3. No multi-touch attribution (MTA). Third party specialist like Barometric,  Axciom and Adometry (oops that is Google now) look at audience exposures from multiple publishers. I can’t see Oracle running to turn over “frequent flyer” exposure files to Google for measurement.
  4. Merchants and Banks need a third party to monitor data flows (what data was sent to whom for what purpose) to ensure sufficient (and transparent controls) as well as compliance. As bankers know, once something becomes operational, it goes on autopilot. A key example, what if Google asks for aggregate spend for 2 cohorts that differ my one ID? A: I gain individual consumer spend insight.

Commerce Signals

Today Commerce Signals (my company) allows any advertiser, agency or platform to accomplish what Google rolled out yesterday. Per articles Forbes ArticleFirst Annapolis we provide a privacy centric permissioned use platform for data exchange that allows ANY BANK or ACQUIRER to participate. With coverage across 70% of US card based transactions, today we serve 4 of the top 10 retailers and top 5 QSRs. Our solution helps Banks deliver “value beyond the transaction” and answers the top question for merchants, “who are my customers?

Measurement – Need for Standard

A key challenge for Google’s measurement efforts are self-attestation. Neutral third parties are necessary in transaction mediation, particularly when there is variable pricing and value exchange (ie S&P). Specifically, brands are mandating a “common view” of ad effectiveness (v.s. likes on Facebook, clicks on AOL and sales on Google). Beyond a common measurement SOURCE, (i.e. payment data), there is also a need for:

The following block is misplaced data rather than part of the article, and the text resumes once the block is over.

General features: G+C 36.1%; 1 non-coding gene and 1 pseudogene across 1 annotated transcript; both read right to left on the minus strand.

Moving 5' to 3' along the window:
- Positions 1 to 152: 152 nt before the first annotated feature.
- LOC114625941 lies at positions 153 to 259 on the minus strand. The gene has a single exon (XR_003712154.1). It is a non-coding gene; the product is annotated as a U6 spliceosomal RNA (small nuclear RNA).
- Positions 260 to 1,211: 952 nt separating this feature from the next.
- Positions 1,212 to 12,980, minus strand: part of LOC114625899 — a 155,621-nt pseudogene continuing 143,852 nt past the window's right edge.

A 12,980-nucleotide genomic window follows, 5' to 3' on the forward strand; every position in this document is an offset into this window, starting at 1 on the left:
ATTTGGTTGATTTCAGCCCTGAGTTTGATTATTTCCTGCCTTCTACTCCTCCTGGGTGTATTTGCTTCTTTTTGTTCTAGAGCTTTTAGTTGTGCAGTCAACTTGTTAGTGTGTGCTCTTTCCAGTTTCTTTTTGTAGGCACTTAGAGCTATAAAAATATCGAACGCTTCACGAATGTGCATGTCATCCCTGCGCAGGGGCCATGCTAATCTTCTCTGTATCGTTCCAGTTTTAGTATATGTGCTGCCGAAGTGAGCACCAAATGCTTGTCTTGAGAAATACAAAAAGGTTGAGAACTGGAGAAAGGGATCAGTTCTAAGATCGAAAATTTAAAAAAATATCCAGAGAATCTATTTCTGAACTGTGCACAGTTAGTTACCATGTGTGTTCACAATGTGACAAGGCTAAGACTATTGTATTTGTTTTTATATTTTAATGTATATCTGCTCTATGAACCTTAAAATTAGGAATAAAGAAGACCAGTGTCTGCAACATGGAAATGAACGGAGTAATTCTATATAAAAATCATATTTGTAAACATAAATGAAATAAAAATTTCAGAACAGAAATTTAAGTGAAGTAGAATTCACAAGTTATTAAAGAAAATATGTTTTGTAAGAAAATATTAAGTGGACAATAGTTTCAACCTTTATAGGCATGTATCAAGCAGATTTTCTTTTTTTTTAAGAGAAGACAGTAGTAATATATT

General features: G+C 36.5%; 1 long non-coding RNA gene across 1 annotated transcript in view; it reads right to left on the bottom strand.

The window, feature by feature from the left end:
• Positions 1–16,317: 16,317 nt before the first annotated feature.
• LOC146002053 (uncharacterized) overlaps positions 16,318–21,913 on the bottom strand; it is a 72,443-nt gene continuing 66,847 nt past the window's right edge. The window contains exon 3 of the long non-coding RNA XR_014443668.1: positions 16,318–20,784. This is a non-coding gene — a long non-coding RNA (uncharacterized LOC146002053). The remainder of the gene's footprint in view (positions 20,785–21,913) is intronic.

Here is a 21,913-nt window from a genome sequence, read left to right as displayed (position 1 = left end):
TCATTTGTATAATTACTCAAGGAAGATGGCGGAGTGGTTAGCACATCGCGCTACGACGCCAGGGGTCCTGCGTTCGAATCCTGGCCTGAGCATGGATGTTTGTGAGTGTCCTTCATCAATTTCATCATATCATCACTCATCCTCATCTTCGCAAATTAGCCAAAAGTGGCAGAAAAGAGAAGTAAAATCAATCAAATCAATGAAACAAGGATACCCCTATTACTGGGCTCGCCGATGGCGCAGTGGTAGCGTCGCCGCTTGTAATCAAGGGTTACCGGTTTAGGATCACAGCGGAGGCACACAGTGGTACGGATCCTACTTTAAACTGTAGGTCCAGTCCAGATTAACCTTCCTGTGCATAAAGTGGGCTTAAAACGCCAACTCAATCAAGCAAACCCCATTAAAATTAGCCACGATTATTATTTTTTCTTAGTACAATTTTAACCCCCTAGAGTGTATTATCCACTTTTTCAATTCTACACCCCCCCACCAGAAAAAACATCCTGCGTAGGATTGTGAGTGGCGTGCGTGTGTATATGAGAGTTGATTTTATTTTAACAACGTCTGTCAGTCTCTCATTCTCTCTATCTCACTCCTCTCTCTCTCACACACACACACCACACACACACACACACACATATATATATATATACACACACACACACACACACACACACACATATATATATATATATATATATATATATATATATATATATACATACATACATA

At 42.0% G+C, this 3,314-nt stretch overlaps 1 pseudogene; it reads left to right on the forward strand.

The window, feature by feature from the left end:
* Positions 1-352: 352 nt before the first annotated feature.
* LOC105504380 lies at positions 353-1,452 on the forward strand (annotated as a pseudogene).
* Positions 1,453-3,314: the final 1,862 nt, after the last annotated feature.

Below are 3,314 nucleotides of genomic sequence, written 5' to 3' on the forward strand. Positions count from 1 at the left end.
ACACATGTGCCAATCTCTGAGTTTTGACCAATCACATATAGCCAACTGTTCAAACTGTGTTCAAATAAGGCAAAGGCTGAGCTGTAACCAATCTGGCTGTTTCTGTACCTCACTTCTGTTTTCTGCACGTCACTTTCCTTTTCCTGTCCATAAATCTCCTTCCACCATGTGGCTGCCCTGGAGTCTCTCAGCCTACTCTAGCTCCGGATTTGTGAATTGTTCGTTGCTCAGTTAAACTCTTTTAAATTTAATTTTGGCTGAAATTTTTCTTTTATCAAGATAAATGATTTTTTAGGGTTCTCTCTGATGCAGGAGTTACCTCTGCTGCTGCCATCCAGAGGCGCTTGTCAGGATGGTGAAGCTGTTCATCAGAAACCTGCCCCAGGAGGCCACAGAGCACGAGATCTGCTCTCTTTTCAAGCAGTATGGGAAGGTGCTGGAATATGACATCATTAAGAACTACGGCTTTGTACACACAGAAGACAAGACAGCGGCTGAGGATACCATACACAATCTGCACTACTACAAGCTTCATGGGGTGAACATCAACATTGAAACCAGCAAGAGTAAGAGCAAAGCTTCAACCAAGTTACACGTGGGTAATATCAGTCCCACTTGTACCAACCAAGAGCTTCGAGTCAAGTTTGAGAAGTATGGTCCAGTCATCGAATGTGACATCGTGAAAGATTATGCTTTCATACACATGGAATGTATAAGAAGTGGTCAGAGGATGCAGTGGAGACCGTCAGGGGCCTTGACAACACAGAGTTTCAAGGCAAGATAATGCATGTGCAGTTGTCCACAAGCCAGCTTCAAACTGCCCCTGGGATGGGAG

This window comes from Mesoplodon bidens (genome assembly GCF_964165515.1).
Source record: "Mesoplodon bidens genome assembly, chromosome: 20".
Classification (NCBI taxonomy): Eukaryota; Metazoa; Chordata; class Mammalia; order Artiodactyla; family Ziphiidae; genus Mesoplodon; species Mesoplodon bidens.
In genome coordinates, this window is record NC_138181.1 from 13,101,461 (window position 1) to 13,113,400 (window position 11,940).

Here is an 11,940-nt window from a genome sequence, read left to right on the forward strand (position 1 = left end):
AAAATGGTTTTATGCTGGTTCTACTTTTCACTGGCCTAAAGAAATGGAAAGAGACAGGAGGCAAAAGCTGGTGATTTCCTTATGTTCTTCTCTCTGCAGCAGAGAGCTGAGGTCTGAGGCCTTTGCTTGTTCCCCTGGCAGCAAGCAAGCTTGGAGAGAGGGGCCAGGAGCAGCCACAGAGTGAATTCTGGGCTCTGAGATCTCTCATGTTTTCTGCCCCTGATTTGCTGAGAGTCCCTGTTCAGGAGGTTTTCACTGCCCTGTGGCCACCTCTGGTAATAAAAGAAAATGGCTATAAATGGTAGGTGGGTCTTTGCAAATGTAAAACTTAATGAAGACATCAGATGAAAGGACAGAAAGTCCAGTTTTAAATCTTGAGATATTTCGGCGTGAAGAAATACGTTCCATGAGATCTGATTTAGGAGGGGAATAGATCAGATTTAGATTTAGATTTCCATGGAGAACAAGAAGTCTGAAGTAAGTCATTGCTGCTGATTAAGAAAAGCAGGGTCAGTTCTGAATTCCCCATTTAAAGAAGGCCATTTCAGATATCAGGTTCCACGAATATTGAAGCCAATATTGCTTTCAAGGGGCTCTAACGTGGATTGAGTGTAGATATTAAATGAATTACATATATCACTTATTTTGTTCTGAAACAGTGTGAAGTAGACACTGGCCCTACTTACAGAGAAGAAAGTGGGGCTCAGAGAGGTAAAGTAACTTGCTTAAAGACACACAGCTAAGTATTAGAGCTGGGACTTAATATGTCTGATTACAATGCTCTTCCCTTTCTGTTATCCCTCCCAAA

1. Common methodology (i.e. Control groups, confidence levels, last click etc.)
  2. Common legal agreements (i.e. merchant permissions)
  3. Common IDs (i.e. Commerce Signals works with LiveRamp, Neustar, Transunion, etc.)
  4. Permissioning Use (i.e. Restrictions and Approvals for campaign types, platforms and target audiences such as minors)

Commerce Signals give brands and agencies the ability to measure consistently across platforms like Google, Pandora, Spotify, AOL and AdTheorent.

Bank Business Case

As a neutral 3rd party we also enable banks to participate. Each entity in the payment ecosystem has a different value proposition.

  • Payment Networks have broad coverage and a share of wallet view
  • Issuers have strong debit coverage and consumer insight
  • Acquirers have strong merchant relationships and geographic views

All have a role to play in collaborating with both brands and consumers to create great experiences. Their role is BEYOND ECONOMIC. After all, when was the last time you PURPOSEFULLY clicked on an ad? Banks know consumers best and merchants know products and distribution. Our role is in connecting consumers, merchants and banks in a privacy centric environment.

Banks typically have 3 broad approaches to constructing a value proposition:

  1. Merchant focused – Value beyond the transaction – something to negotiate beyond interchange.
  2. Network – A way for millions of businesses to work with you consistently. As Bank of America said to me “if we don’t Google, FB will continue to dominate all commerce data.”
  3. Revenue – Build a billion-dollar business. Data may be the new oil (article in Economist) but the potential to destroy your consumer brand is high.

In Google’s model there is no need for “additional” bank participants. To measure consistently, there is no need for 100% coverage of transactions, only a statistically relevant sample size. Google wrote some large checks to gain access to this data (my guess is $70M to Mastercard for a 5-year deal).

My message to banks is that Google is the least of your concerns. Consumer level payment data is leaking out from providers like Argus (through to Exelate/Nielsen Buyer Insights) and others are far more problematic. In this model, advertisers buy lists of consumers based upon actual payment behavior (e.g. frequent pet shoppers). If banks want to have a data business they must permission use and banks and payment networks must have a view here.

As a side note, if you are interested in merchant-consumer “brokering” see my blog on Apple’s Opportunity.